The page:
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Be sure and watch for insights from UCAOA CEO Laurel Stoimenoff, PT, CHC. Each month, Laurel shares insights on our industry, activities affecting urgent care, and information on UCAOA advocacy efforts and other events.

 

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Thoughtfully Flourishing into New Frontiers

Posted By Laurel Stoimenoff, Monday, July 2, 2018

UCA frequently receives calls from the media questioning the impact of current or looming influences on the industry. Typically, they are seeking opinions on how urgent care will fare in the uncertain future and if its meteoric growth trajectory can possibly continue. The good news is we are on their radar, though I sometimes sense they are seeking a more savory story,  even hoping our fate is like that of the Ford Edsel. I attribute it to envy, particularly in those who believe the road was an easy one devoid of the ingenuity and grit it took to get you where you are today.  

 

Urgent care centers have transformed on-demand medicine. The industry collectively chose to put the patient first and the consumer gravitated to it. Its focus has always been on elevating the patient experience and gaining their loyalty to a center or brand. Yet in recent months I have had the opportunity to speak with both clinical and operational leaders in a number of organizations regarding issues of clinical quality and patient safety. Suffice it to say that I have been extremely impressed and humbled by the profound commitment that fundamentally begins with these core tenets.  A parallel can be found in Disney, which is known for its courtesy and the guest experience but defines its highest priority as safety. While quality and safety are “given” expectations of consumers and they may lack the “wow” factor, they require relentless attention by those who provide the care and service.

 

High-Reliability Organizations

A high-reliability organization (HRO) is defined as an organization that operates in complex, high-hazard domains for extended periods without serious accidents or catastrophic failures. HROs consistently achieve their goals and deliver safe, high-quality service based on six foundational elements, including a preoccupation with failure. They focus on predicting failures instead of reacting to them. While on the surface, the urgent care environment may not seem to be highly complex or looming with hazards, reliability is a core tenet of value-based care (VBC).  And VBC will inspire integration with other providers and systems, resulting in an increasingly complex web where failure probabilities increase.  

 

What Could Go Wrong?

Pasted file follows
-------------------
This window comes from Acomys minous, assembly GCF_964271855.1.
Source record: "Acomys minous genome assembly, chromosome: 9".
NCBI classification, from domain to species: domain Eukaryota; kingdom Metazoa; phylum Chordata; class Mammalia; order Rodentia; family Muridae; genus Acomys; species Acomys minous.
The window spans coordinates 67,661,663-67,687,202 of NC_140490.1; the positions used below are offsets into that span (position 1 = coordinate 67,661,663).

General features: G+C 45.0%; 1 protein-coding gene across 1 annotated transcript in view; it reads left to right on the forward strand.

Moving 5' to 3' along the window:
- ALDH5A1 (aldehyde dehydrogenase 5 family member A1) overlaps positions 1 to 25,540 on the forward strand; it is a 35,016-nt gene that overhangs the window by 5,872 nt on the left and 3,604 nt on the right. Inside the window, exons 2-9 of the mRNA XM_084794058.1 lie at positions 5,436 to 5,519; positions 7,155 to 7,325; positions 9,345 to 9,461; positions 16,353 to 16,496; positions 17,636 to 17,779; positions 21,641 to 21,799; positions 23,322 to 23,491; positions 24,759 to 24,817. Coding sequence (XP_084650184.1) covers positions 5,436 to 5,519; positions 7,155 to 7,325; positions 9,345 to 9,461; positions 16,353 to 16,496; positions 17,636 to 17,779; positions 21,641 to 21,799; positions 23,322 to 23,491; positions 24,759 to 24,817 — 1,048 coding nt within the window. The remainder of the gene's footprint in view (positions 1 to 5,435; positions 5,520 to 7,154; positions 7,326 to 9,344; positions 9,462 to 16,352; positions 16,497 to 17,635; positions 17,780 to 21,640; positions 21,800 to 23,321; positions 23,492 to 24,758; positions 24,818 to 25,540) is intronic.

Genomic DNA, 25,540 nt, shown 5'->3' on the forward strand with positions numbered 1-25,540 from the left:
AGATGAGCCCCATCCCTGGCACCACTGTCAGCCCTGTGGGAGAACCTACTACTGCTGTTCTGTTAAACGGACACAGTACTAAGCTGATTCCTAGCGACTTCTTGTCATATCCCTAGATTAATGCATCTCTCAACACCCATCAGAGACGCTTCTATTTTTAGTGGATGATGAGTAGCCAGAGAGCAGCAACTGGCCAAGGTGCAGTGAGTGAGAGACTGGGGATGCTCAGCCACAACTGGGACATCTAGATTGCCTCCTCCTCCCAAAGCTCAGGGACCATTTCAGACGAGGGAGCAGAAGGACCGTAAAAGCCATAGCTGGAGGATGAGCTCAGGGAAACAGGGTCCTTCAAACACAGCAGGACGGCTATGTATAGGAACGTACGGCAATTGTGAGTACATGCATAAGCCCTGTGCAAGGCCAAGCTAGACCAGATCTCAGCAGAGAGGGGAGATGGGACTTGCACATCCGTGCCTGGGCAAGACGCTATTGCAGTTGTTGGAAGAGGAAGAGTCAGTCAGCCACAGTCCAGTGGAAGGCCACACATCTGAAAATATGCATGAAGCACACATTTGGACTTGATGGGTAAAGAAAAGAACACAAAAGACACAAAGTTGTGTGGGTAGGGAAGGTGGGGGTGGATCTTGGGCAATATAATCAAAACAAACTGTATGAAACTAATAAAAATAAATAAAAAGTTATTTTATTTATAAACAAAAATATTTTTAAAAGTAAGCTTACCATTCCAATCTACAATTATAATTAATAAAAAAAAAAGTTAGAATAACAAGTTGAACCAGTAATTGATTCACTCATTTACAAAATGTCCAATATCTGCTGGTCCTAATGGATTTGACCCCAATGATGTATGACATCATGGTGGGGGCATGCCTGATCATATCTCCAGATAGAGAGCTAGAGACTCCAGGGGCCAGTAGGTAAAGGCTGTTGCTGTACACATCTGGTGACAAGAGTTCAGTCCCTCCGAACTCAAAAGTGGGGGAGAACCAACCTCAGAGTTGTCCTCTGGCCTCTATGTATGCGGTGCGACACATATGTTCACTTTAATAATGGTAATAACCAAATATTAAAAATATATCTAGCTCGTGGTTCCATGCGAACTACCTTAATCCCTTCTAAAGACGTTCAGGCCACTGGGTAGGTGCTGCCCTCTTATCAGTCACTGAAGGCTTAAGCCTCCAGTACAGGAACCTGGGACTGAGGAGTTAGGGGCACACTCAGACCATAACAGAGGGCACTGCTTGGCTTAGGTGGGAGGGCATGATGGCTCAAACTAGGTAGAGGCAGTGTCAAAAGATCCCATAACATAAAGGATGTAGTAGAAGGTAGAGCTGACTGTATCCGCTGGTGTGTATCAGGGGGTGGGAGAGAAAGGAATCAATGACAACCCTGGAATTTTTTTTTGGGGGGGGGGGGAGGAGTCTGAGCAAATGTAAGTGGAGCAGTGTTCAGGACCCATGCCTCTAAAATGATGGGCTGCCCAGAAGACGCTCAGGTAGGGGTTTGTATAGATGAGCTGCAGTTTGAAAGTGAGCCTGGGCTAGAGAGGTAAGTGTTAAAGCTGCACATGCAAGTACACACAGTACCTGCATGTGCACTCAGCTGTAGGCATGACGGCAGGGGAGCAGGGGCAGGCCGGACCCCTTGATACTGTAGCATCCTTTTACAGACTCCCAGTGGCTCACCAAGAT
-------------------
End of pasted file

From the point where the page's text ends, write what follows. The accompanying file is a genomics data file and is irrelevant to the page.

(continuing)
We are not pessimists when reflecting on what could possibly go wrong. After all, as a mentor used to tell me, a pessimist is just an optimist with experience. Whether considering quality and safety issues around patient care and outcomes, the fate of your business, or the future of the urgent care industry, we must do what oftentimes feels like the impossible: take time to think. The Urgent Care Foundation recently convened a representation of industry thought leaders at our Annual Convention and Expo for just this purpose. What we learned is that many of these innovators are implementing and improving their organizations with what some perceive as necessary defensive moves, while others see it as playing offense. Either way, we saw ways that these organizations continue to evolve while maintaining a keen focus on quality and safety. One of HRO’s foundational elements is resiliency, and these thought leaders define it.

 

In support of this, UCA’s revised mission reads:

 

We are an organization of leaders, providers and suppliers in the field of on-demand, consumer-focused healthcare. We advance our industry and support success through advocacy, education, research, collaboration and high standards of excellence.”

 

The upcoming urgent care conference is themed New Frontiers, representing the innovation of the industry and our collective commitment to reinventing ourselves in anticipation of changes in technology, the regulatory climate, consumer demands, and our healthcare communities, while always building on the fundamental successes that launched on-demand ambulatory healthcare. When the media calls, I make sure they understand the strength of the fabric that makes up this organism we call urgent care. That should be their story.

 

I hope to see you at the UCA Fall Conference in Houston, October 12-14. It’s where failure is not an option!

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Tags:  conference  high-reliability organizations  HRO  thought leaders  UCA  UCA mission  urgent care conference 

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